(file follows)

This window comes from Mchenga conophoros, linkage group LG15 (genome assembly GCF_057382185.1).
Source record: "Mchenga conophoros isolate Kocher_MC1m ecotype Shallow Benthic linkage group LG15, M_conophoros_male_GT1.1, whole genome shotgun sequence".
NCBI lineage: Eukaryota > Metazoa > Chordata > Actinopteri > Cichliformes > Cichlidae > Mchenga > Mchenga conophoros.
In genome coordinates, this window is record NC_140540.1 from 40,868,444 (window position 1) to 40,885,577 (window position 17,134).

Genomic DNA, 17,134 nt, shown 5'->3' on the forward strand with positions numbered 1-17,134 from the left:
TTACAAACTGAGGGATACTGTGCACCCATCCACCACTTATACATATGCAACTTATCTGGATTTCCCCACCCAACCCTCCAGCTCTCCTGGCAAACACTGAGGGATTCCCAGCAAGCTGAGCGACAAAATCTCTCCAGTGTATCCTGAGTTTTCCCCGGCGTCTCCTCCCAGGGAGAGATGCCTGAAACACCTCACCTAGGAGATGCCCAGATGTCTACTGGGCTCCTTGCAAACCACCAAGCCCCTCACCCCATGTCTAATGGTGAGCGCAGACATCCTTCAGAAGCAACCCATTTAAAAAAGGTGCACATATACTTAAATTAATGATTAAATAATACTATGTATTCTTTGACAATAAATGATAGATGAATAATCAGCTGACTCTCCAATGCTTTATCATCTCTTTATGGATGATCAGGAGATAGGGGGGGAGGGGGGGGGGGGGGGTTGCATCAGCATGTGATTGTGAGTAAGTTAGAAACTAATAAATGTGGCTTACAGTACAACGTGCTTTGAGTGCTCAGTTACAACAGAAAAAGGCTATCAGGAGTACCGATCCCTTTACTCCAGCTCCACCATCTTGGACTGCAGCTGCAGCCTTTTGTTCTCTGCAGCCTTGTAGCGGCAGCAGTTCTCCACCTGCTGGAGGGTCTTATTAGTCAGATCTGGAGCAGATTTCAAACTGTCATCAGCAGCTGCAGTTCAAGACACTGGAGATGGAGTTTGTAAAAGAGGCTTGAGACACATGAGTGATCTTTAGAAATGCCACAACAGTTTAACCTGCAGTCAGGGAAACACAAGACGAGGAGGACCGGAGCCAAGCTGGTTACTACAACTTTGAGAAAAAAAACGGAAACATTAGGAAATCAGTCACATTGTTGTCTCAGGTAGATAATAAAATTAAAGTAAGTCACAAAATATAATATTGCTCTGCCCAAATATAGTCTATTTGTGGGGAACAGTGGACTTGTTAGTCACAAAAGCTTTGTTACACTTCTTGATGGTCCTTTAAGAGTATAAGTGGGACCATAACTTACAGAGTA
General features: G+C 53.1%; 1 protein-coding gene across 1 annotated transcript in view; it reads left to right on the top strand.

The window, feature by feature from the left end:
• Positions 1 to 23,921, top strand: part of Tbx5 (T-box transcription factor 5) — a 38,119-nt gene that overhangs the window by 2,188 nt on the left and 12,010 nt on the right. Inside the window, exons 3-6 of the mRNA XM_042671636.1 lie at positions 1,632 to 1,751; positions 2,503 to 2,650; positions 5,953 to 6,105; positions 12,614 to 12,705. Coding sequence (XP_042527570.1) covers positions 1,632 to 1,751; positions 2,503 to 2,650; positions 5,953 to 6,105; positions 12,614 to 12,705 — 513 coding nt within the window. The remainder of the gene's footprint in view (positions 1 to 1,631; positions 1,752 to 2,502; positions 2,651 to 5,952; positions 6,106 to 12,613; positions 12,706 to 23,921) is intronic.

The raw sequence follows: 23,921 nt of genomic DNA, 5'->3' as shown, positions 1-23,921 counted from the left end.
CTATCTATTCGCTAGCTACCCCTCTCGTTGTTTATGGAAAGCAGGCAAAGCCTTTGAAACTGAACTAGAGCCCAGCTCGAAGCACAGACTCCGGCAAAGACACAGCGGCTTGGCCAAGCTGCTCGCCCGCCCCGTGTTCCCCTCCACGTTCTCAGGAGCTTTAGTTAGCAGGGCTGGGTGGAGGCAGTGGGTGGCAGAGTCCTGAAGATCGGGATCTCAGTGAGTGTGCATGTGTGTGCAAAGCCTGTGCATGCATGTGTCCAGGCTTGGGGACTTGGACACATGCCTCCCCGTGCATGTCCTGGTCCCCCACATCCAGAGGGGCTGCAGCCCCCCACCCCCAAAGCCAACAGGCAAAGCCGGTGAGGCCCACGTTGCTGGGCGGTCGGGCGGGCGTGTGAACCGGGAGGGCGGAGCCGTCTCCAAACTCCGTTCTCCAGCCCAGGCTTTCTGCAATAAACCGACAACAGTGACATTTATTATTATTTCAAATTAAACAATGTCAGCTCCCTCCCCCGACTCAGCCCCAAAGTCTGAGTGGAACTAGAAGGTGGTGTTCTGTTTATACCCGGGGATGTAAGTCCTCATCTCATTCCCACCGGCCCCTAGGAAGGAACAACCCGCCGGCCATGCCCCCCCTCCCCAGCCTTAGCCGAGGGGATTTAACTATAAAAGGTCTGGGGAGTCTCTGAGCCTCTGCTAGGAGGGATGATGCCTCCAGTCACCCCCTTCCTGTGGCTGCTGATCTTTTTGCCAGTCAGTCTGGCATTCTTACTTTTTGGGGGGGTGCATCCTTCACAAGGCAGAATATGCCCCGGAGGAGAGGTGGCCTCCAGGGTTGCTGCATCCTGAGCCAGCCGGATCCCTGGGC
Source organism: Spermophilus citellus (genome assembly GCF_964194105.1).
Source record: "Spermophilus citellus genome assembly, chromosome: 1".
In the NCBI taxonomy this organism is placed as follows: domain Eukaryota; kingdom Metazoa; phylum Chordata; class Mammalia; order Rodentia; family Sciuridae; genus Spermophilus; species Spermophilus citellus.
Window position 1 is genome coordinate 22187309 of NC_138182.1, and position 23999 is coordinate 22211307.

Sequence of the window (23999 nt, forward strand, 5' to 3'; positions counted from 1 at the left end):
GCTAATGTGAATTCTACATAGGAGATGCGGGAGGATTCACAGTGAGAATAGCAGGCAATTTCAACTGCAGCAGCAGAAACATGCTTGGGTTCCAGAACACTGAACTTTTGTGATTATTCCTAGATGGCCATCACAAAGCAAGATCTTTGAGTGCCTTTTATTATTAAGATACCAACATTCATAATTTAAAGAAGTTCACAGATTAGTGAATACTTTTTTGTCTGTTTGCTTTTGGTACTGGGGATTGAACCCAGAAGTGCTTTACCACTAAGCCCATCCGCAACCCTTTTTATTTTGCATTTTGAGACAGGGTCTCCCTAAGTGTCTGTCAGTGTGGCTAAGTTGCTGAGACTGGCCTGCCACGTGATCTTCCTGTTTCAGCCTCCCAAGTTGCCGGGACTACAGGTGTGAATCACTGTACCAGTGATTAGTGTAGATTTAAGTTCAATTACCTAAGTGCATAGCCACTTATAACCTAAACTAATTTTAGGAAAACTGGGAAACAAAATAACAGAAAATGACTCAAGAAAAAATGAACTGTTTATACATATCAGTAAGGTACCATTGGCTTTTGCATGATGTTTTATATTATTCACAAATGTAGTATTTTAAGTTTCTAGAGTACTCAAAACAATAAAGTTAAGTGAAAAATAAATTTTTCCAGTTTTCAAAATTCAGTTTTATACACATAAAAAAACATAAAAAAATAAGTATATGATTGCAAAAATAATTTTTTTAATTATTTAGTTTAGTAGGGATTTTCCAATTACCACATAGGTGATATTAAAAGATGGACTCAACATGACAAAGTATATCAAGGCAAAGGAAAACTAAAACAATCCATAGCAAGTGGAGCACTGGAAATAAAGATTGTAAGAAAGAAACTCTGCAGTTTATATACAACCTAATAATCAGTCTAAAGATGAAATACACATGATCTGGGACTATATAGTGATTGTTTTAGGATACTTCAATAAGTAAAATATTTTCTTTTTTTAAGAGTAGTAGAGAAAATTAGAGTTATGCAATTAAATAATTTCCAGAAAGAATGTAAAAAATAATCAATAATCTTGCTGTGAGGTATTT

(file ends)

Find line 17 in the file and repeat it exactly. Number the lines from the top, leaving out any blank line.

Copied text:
GCTAATGTGAATTCTACATAGGAGATGCGGGAGGATTCACAGTGAGAATAGCAGGCAATTTCAACTGCAGCAGCAGAAACATGCTTGGGTTCCAGAACACTGAACTTTTGTGATTATTCCTAGATGGCCATCACAAAGCAAGATCTTTGAGTGCCTTTTATTATTAAGATACCAACATTCATAATTTAAAGAAGTTCACAGATTAGTGAATACTTTTTTGTCTGTTTGCTTTTGGTACTGGGGATTGAACCCAGAAGTGCTTTACCACTAAGCCCATCCGCAACCCTTTTTATTTTGCATTTTGAGACAGGGTCTCCCTAAGTGTCTGTCAGTGTGGCTAAGTTGCTGAGACTGGCCTGCCACGTGATCTTCCTGTTTCAGCCTCCCAAGTTGCCGGGACTACAGGTGTGAATCACTGTACCAGTGATTAGTGTAGATTTAAGTTCAATTACCTAAGTGCATAGCCACTTATAACCTAAACTAATTTTAGGAAAACTGGGAAACAAAATAACAGAAAATGACTCAAGAAAAAATGAACTGTTTATACATATCAGTAAGGTACCATTGGCTTTTGCATGATGTTTTATATTATTCACAAATGTAGTATTTTAAGTTTCTAGAGTACTCAAAACAATAAAGTTAAGTGAAAAATAAATTTTTCCAGTTTTCAAAATTCAGTTTTATACACATAAAAAAACATAAAAAAATAAGTATATGATTGCAAAAATAATTTTTTTAATTATTTAGTTTAGTAGGGATTTTCCAATTACCACATAGGTGATATTAAAAGATGGACTCAACATGACAAAGTATATCAAGGCAAAGGAAAACTAAAACAATCCATAGCAAGTGGAGCACTGGAAATAAAGATTGTAAGAAAGAAACTCTGCAGTTTATATACAACCTAATAATCAGTCTAAAGATGAAATACACATGATCTGGGACTATATAGTGATTGTTTTAGGATACTTCAATAAGTAAAATATTTTCTTTTTTTAAGAGTAGTAGAGAAAATTAGAGTTATGCAATTAAATAATTTCCAGAAAGAATGTAAAAAATAATCAATAATCTTGCTGTGAGGTATTT